I’m going to let you in on a little secret – changing the match format is not going to save college tennis.
I applaud everyone’s outrage, pleading and contempt on the changes facing college tennis.
I also understand that the call to change the game before ‘administrators’ eliminate college tennis on campuses throughout the country comes from noble intents.
I just want to give everyone a reality check.
Do you really think having a few more fans or changing the format is going to keep some administrator from cutting your program when it comes down to money?
No. Not in a million years.
Let me ask another tough question.
When you rank tennis team’s status on your favorite campus, where does it land? Is it near the bottom to bottom-half?
Sure it does for most schools and 100 more fans are not going to help.
Do you really think television is going pay to show more matches?
Sure, the big conferences will have some matches shown as part of their bigger deals, but good tennis television production is expensive when done right. To attract any sort of viewership, the production would have to be on the level of other sports. Fans will not be flocking to watch this, so there won’t be a lot of earnings from this. Most of the time teams would be paying for this privilege.
Let me emphasize this by pointing out that very few non-Grand Slam ATP and WTA matches are even televised…. by the Tennis Channel.
The sad reality is that in a few years we may be lamenting the loss of several programs, mostly on the men’s side. I say this because they are not going to cut programs like rowing or equestrian, to name a few. These types of programs fulfill a need. Offering more scholarship than tennis, they are the counterbalance to the preponderance of men’s scholarships given by sports like football. This is just a fact of Title IX.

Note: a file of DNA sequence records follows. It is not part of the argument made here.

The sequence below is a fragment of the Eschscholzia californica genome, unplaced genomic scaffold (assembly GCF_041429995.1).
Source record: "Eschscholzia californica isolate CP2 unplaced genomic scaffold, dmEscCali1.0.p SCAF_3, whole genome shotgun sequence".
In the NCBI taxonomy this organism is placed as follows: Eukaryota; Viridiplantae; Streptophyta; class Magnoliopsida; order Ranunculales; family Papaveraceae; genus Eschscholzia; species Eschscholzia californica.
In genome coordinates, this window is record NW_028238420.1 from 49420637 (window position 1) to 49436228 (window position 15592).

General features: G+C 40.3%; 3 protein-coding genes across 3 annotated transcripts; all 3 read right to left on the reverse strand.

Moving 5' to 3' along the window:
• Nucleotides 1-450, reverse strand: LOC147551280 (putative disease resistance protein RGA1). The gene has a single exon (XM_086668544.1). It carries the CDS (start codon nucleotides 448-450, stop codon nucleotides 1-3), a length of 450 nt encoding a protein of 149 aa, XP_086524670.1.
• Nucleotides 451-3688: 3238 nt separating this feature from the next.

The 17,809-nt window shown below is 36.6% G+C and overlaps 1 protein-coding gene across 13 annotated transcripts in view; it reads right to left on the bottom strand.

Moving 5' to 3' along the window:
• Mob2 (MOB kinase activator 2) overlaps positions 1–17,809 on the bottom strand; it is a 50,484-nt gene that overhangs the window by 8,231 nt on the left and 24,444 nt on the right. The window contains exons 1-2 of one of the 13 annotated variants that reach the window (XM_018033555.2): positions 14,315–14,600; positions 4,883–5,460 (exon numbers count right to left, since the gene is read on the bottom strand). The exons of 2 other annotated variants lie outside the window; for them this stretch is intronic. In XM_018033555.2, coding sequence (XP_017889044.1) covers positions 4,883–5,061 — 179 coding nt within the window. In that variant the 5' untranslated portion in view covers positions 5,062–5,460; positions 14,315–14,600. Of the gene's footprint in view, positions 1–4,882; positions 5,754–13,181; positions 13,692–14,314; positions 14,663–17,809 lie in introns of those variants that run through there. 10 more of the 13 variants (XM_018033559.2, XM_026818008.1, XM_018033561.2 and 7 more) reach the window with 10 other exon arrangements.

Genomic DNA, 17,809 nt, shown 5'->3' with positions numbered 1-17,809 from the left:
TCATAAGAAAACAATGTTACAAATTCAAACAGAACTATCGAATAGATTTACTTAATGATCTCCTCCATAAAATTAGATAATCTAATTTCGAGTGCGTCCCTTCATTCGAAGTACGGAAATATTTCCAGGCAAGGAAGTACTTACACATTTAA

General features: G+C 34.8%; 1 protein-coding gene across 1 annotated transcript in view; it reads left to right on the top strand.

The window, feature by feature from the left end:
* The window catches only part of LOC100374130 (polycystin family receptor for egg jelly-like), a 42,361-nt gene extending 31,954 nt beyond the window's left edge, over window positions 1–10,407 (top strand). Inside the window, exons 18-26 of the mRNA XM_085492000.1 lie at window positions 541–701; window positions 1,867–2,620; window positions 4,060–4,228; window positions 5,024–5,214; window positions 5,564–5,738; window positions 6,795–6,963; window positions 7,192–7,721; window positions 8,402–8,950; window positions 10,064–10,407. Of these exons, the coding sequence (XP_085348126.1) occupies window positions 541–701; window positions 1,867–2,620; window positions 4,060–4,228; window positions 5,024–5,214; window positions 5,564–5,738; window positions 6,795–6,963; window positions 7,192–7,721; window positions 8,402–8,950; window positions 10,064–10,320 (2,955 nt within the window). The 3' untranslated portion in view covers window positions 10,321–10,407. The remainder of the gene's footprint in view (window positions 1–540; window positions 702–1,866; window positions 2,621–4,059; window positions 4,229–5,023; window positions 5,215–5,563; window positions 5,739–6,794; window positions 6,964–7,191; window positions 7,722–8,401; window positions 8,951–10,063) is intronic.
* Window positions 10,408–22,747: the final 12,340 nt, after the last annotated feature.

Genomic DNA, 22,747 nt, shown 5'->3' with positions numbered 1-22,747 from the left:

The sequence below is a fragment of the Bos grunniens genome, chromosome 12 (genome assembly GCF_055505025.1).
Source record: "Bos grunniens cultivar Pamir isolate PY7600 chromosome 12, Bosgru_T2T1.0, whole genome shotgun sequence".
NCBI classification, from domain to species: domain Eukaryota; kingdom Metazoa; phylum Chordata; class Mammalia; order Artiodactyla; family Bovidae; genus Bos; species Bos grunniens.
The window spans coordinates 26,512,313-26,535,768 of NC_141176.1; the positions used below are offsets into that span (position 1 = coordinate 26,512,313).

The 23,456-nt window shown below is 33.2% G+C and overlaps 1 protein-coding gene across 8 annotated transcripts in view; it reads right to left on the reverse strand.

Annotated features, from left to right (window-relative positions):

Go back to your list of sports on your campus. How many of the teams in the bottom tier are from sports like those, which have been added in the last 20 years to offset football scholarships? They aren’t going anywhere. Donors and the athletes themselves offset much of the cost for these sports.
Because of this, I suspect the per-athlete cost of services is also much less in those sports.
Tennis is not going to become revenue-positive with a simple change in format. Attendance isn’t going to do it. Television revenue isn’t coming.
If money gets tight, as we all expect it to real soon, the programs that will survive will be from big conferences and from savy athletic departments that have planned for the future.
How will they plan?
One way is by endowed athletic scholarships and programs. Taking less money away from the budget always helps and having it tied to a specific sport is the perfect way.
Winning helps. If your program is successful, then odds are it will be harder to cut. The problem with this is that by definition, this eliminates most programs, because is someone is winning, then someone is losing. It’s a zero-sum game.
I hate to say this but having fewer foreign players could help. I personally think having foreign players is good. College is a time when many kids get to really know people that are different from themselves.
That being said, if your team is all foreign, do you think an AD is going to think twice about cutting a bunch of kids from non-tax paying families?
I can ramble all night, but I think you get my point.
Create excitement within the stadium. I can assure you that what the Big 12 has in store for this year is NOTHING compared to being at a Georgia tennis match in the 80’s, let alone a Trinity match in the 70’s and 80’s when I was falling in love with college tennis.
Read what Erica Perkins Jasper and David Roditi (two ex-USTA coaches I might ad) say in the article about their ITA Awards.
One last word on the scoring.
You want excitement? Bring back the nine-point tiebreaker!